More than 3,000 hospitals globally use the Translogic PTS system.

Edward Gately, Senior News Editor

August 2, 2021

3 Min Read
hospital hallway

Armis has made a chilling discovery. Nine health care cybersecurity vulnerabilities in critical infrastructure are used by more than 80% of major hospitals in North America.

The vulnerabilities are in the Nexus Control Panel, which powers all models of Translogic’s pneumatic tube system (PTS) stations by Swisslog Healthcare. More than 3,000 hospitals globally use the Translogic PTS system.

The system is responsible for delivering medications, blood products and various lab samples across multiple departments of a hospital.

Swisslog should release a patch on Monday to resolve all but one of the health care cybersecurity vulnerabilities. It will address the remaining vulnerability in future releases.

Big Danger to Hospitals

Ben Seri is vice president of research at Armis. He said the vulnerabilities “absolutely” pose a danger to hospitals.


Armis’ Ben Seri

“These vulnerabilities can enable an unauthenticated attacker to take over Translogic PTS stations and essentially gain complete control over the PTS network of a target hospital,” he said. “This type of control could enable sophisticated and worrisome ransomware attacks, as well as allow attackers to leak sensitive hospital information. Compromising the PTS network can allow an attacker to control the paths of the carriers’ transactions and alter the requested destinations of the carriers when a transaction request is sent to the PTS network’s central server. And by acting as a man-in-the-middle, [they] can harvest sensitive information such as hospital personnel credentials.”

An attacker could take over all Nexus stations in the tube network, and hold them hostage in a sophisticated ransomware attack.

Jennie McQuade is Swisslog Healthcare’s chief privacy officer. She said the vulnerabilities only exist when a combination of variables exists. For example, an attacker who has access to the facility’s IT network could cause additional damage by leveraging these exploits.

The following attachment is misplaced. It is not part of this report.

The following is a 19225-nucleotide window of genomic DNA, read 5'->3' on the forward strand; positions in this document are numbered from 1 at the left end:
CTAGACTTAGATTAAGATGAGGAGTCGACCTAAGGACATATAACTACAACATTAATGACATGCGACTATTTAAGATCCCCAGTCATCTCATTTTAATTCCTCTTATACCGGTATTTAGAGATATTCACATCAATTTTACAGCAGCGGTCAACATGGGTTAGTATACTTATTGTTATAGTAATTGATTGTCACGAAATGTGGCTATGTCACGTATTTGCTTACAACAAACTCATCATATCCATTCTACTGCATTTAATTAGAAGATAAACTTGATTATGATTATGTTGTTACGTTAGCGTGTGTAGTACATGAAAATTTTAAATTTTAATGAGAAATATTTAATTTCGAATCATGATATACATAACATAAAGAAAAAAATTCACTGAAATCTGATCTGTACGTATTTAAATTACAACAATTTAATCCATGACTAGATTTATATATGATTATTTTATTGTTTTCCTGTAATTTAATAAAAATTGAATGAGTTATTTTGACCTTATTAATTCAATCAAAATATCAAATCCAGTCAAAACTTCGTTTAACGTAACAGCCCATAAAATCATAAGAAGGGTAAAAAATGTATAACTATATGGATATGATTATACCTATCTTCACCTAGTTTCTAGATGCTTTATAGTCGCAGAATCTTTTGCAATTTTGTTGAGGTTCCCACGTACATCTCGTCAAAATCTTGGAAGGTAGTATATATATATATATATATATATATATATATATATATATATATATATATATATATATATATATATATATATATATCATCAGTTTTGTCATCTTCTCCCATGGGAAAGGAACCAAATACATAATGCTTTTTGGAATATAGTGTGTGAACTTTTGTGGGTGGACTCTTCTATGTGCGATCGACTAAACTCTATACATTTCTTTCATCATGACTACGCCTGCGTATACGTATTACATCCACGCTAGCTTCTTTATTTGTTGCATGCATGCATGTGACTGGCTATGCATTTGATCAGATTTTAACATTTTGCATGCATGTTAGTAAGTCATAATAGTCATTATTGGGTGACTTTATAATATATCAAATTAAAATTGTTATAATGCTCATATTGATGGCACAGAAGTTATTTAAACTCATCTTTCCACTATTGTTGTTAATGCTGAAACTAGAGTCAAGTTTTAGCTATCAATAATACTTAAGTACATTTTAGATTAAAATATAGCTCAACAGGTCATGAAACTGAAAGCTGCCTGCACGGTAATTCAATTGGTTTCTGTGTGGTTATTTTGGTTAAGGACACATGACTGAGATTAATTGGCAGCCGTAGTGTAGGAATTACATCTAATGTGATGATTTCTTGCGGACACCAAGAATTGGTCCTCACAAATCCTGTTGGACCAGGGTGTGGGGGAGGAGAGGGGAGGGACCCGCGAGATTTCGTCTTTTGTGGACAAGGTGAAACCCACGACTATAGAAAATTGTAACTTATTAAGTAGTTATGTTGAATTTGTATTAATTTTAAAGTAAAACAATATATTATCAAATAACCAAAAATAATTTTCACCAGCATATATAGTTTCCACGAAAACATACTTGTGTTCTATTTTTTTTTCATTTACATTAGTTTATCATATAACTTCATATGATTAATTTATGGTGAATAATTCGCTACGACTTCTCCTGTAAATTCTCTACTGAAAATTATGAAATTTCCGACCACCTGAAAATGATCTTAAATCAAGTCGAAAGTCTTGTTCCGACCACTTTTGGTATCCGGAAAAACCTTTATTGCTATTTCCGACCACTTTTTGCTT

Existing Security Measures Not Enough

Existing security measures aren’t designed to protect this infrastructure or identify these types of attacks, Seri said. Those include traditional endpoint protection and network security.

“Other than the specific steps outlined in our report, hardening the access to sensitive systems such as PTS solutions, through the use of network segmentation, and limiting access to such devices through strict firewall rules including disabling telnet ports, is always a good practice that should be in use,” he said. “Understanding that patient care depends not only on medical devices, but also on the operational infrastructure of a hospital is an important milestone to securing health care environments.”

Patching the vulnerable Translogic PTS stations is essential, Seri said.

“While a hospital could shut down Swisslog software and operate manually for a short while, this wouldn’t fix the problem. Attackers could launch a persistent attack and stay on the firmware,” he said.

Fixing the issue requires uploading fresh code, Seri said.

Want to contact the author directly about this story? Have ideas for a follow-up article? Email Edward Gately or connect with him on LinkedIn.

About the Author(s)

Edward Gately

Senior News Editor, Channel Futures

As news editor, Edward Gately covers cybersecurity, new channel programs and program changes, M&A and other IT channel trends. Prior to Informa, he spent 26 years as a newspaper journalist in Texas, Louisiana and Arizona.

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